Always by Sarah Jio (Random House Publishing Group – Ballantine)
Review copy provided by Netgalley.
Genres: Romance, Drama, Mystery
Kailey is in love with life, her city and her handsome fiance. Her life is perfect. At least, until an encounter with a homeless man drags her straight back into the past. The man is Cade, once the owner of a successful music empire, and the love of Kailey’s life. Devastated at what has happened to Cade, she takes it upon herself to help him. Cade barely recognises her and has no idea why his life turned out the way it did – it is up to Kailey to piece his life back together, but in doing so she risks tearing her own life apart.
You never forget your first love. The old adage certainly holds true in this beautiful, thoughtful novel by Sarah Jio.
From the very first page, I feel like I know who Kailey is. That is Jio’s gift. Writing believable characters is hard at the best of times, but being able to do in a subtle, nuanced way is a real art. Jio uses the words and actions of this cast to show their personalities and emotions. The novel is a rollercoaster of emotion, and we live it inside Kailey’s head. Being able to accurately portray Kailey’s thoughts and feelings during some quite traumatic situations is key to the success of this novel, and Jio nails it.
From the very beginning of this novel, I felt like I understood Kailey’s situation. She has a great fiance, an exciting job, a fantastic future awaiting her, but there’s an air of hesitation about her. In a way, it all seems a little too perfect. The opening chapter does a brilliant job of making me curious, and I love a book that makes me curious.
This intrigue is maintained for the entirety of Always, helped immensely by Jio’s clever use of time-jumps. We live through Kailey’s present and past in alternating segments, slowly piecing together her story. These flashbacks to the past are great not only for providing context to Kailey’s current situation, but also for explaining to the reader all that Cade has lost, and how difficult it is for Kailey to see him like he is.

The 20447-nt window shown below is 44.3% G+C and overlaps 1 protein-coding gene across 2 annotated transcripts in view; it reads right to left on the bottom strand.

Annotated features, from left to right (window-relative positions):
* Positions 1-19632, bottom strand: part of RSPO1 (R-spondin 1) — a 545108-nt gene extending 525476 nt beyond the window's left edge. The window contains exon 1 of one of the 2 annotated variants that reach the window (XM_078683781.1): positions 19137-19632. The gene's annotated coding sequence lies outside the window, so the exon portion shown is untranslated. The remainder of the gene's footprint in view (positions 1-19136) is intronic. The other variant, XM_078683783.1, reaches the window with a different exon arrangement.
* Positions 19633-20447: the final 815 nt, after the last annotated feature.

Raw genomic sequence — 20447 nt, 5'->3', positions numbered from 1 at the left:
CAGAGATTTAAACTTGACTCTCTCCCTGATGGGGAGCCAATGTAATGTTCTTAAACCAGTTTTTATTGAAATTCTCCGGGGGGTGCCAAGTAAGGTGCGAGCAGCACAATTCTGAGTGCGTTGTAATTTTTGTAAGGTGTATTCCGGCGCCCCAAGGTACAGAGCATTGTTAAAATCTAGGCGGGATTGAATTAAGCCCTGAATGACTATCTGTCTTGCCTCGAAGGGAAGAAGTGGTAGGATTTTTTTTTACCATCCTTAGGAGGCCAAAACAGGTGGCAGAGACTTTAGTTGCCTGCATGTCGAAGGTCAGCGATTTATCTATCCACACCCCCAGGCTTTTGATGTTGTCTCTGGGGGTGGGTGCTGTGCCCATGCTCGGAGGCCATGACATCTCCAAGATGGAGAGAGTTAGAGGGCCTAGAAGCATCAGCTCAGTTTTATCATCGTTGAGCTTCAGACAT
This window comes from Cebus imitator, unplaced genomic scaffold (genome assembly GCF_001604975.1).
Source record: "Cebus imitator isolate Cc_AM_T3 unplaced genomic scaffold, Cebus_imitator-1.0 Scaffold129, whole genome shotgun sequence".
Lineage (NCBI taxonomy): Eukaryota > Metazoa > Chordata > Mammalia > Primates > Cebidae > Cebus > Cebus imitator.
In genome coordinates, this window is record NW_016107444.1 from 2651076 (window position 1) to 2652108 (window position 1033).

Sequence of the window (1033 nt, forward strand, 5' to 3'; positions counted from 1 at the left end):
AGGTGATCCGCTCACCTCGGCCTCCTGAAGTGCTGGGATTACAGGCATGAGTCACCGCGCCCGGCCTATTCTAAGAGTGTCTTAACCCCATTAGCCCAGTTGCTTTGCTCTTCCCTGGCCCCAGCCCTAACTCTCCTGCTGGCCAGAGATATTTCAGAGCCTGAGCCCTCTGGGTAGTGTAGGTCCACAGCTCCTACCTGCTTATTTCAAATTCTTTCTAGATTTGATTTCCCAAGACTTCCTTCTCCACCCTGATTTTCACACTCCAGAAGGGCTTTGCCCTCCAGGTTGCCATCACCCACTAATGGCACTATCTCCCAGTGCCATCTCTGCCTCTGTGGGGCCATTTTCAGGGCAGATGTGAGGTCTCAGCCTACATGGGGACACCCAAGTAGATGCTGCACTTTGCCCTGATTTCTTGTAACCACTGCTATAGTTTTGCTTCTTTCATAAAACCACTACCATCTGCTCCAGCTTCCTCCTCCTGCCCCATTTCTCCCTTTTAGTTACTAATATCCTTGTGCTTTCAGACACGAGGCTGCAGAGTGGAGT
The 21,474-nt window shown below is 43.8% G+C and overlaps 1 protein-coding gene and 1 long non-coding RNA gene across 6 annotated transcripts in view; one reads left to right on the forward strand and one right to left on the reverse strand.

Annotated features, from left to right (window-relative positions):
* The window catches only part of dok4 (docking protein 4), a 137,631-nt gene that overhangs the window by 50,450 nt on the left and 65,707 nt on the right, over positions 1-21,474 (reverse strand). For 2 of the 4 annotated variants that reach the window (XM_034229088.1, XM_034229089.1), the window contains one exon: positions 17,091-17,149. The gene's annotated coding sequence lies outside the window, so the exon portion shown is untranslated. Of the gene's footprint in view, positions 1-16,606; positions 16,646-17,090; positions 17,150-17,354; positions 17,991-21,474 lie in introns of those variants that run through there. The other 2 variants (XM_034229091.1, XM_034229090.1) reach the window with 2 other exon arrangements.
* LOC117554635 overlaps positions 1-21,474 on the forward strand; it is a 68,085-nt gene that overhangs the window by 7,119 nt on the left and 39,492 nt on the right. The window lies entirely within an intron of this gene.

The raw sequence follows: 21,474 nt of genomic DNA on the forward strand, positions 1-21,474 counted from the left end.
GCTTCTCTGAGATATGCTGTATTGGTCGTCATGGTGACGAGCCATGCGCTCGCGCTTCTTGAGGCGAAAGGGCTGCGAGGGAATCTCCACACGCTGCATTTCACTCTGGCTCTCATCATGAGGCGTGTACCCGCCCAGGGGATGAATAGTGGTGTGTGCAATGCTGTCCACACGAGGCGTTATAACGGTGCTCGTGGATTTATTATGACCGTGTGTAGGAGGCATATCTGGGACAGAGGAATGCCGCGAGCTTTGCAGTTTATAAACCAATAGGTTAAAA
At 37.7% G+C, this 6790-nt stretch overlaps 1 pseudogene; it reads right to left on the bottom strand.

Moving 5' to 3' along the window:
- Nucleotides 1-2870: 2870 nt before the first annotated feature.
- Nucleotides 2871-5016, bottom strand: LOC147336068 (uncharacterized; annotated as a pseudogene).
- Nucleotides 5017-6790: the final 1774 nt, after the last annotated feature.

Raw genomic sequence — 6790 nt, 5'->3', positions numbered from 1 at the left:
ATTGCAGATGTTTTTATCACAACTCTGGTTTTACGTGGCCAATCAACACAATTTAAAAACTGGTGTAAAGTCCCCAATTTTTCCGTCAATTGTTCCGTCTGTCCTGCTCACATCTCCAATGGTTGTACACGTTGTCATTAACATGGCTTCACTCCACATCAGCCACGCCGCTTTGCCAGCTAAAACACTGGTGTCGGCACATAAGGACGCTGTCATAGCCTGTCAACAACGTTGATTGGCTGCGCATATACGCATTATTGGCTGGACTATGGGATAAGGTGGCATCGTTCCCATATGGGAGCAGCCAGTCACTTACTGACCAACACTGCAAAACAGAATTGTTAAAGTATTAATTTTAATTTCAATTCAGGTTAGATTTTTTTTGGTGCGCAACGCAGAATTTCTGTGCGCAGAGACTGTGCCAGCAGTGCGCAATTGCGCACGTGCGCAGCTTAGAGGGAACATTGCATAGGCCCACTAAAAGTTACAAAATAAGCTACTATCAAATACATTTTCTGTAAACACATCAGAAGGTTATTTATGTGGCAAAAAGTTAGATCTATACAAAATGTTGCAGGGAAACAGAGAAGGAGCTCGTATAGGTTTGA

It’s a novel which is uplifting, emotional, thoughtful and at some moments truly heart-wrenching. What it isn’t, however, is a sappy, wet tale of stereotypical love. It’s nuanced. Kailey ends up in an impossible situation; helping her first love to get his life back together, whilst also making sure her new love doesn’t think she’s abandoning him. Always is a novel that makes the reader think. What would I do in this situation? Often there is no right or wrong answer, but in the end we are left with a satisfying story which feels like everything happened the way it should.
It’s a very unique idea for a novel, but one which I think every reader could relate to in one way or another. My only criticism? Though intriguing, the novel is, on some occasions, a little predictable.
Always is released on 7th February 2017, and is available for preorder now.